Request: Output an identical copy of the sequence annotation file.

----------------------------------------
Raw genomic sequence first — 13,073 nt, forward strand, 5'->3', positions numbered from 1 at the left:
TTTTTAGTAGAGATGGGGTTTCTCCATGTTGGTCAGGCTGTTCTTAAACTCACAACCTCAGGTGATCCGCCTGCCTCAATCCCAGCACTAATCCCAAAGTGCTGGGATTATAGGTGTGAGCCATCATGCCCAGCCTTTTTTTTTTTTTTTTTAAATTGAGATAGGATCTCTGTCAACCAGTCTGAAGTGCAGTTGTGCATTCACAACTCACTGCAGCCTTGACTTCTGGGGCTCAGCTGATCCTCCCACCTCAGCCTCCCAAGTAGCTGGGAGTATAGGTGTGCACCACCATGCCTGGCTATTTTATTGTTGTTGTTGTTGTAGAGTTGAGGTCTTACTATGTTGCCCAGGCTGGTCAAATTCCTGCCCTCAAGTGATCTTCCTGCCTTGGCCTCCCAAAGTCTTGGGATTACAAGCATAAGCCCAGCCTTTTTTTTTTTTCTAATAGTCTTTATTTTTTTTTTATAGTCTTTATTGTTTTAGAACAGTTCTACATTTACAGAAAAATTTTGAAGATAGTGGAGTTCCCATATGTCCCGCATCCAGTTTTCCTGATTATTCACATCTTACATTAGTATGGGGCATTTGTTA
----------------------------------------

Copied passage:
Raw genomic sequence first — 13,073 nt, forward strand, 5'->3', positions numbered from 1 at the left:
TTTTTAGTAGAGATGGGGTTTCTCCATGTTGGTCAGGCTGTTCTTAAACTCACAACCTCAGGTGATCCGCCTGCCTCAATCCCAGCACTAATCCCAAAGTGCTGGGATTATAGGTGTGAGCCATCATGCCCAGCCTTTTTTTTTTTTTTTTTAAATTGAGATAGGATCTCTGTCAACCAGTCTGAAGTGCAGTTGTGCATTCACAACTCACTGCAGCCTTGACTTCTGGGGCTCAGCTGATCCTCCCACCTCAGCCTCCCAAGTAGCTGGGAGTATAGGTGTGCACCACCATGCCTGGCTATTTTATTGTTGTTGTTGTTGTAGAGTTGAGGTCTTACTATGTTGCCCAGGCTGGTCAAATTCCTGCCCTCAAGTGATCTTCCTGCCTTGGCCTCCCAAAGTCTTGGGATTACAAGCATAAGCCCAGCCTTTTTTTTTTTTCTAATAGTCTTTATTTTTTTTTTATAGTCTTTATTGTTTTAGAACAGTTCTACATTTACAGAAAAATTTTGAAGATAGTGGAGTTCCCATATGTCCCGCATCCAGTTTTCCTGATTATTCACATCTTACATTAGTATGGGGCATTTGTTA